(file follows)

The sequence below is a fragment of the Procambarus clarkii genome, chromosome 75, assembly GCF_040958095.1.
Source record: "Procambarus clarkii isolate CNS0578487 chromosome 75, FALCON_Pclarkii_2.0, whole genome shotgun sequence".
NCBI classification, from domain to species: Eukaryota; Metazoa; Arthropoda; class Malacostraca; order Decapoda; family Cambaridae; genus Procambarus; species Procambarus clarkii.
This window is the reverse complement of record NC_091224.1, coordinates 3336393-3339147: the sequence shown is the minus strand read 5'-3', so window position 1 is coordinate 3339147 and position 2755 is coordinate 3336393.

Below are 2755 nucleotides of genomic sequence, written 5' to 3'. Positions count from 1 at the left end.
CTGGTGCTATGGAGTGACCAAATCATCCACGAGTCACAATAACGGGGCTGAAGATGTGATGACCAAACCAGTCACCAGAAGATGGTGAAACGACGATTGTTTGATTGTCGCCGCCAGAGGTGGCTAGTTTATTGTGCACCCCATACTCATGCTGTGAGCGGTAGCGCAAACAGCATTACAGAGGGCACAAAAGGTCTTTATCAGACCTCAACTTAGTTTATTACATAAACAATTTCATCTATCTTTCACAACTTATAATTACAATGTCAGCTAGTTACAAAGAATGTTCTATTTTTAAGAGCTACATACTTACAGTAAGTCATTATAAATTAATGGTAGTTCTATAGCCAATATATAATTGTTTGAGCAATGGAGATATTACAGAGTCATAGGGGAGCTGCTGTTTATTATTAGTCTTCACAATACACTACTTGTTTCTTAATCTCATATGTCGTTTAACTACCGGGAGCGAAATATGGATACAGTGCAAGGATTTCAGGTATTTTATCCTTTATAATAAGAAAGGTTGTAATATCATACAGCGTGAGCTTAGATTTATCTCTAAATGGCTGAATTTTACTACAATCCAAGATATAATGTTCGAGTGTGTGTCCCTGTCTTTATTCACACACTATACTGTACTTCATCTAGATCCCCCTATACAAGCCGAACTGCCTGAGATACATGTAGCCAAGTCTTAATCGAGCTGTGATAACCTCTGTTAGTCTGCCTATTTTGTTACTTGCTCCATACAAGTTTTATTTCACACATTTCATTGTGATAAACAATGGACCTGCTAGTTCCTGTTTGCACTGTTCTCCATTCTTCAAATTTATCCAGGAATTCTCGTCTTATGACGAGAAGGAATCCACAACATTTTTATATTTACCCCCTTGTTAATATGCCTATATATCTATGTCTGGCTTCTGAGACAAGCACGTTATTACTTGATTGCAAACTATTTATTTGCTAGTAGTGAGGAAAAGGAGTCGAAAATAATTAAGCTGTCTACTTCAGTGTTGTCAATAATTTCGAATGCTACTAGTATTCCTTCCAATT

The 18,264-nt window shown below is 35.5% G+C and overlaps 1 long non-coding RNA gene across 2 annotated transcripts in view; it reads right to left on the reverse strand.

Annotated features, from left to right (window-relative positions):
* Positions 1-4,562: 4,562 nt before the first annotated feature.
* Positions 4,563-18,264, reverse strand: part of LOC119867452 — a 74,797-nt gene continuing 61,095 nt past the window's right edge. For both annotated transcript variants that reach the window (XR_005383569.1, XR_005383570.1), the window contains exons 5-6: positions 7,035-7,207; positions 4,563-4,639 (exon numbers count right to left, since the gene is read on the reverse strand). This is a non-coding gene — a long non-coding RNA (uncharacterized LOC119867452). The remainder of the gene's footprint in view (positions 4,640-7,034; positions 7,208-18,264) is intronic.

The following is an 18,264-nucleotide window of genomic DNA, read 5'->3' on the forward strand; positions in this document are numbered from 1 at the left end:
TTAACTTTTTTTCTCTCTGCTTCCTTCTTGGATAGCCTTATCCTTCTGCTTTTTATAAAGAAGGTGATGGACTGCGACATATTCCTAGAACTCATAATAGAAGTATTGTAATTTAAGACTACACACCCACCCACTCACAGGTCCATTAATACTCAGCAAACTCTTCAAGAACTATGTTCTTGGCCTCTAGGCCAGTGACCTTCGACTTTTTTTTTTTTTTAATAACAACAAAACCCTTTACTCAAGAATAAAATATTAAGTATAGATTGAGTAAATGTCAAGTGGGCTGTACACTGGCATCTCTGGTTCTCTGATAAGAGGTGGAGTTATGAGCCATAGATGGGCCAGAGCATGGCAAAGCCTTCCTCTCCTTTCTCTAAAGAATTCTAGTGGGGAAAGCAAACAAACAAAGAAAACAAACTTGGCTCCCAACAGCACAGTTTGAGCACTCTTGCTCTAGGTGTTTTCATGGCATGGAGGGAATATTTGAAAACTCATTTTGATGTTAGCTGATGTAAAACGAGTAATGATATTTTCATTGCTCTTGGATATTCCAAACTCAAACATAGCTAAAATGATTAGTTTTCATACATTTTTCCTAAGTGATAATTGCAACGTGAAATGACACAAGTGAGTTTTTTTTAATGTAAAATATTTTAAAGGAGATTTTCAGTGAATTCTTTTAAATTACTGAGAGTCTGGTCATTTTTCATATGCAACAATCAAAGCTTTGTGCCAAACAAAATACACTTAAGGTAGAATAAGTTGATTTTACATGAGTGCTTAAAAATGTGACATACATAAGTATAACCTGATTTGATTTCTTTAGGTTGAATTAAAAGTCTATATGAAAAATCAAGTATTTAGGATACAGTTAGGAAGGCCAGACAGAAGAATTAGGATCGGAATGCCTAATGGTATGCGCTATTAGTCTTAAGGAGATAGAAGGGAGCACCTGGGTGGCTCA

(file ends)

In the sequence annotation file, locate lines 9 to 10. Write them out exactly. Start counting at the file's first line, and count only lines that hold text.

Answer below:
* Positions 1-4,562: 4,562 nt before the first annotated feature.
* Positions 4,563-18,264, reverse strand: part of LOC119867452 — a 74,797-nt gene continuing 61,095 nt past the window's right edge. For both annotated transcript variants that reach the window (XR_005383569.1, XR_005383570.1), the window contains exons 5-6: positions 7,035-7,207; positions 4,563-4,639 (exon numbers count right to left, since the gene is read on the reverse strand). This is a non-coding gene — a long non-coding RNA (uncharacterized LOC119867452). The remainder of the gene's footprint in view (positions 4,640-7,034; positions 7,208-18,264) is intronic.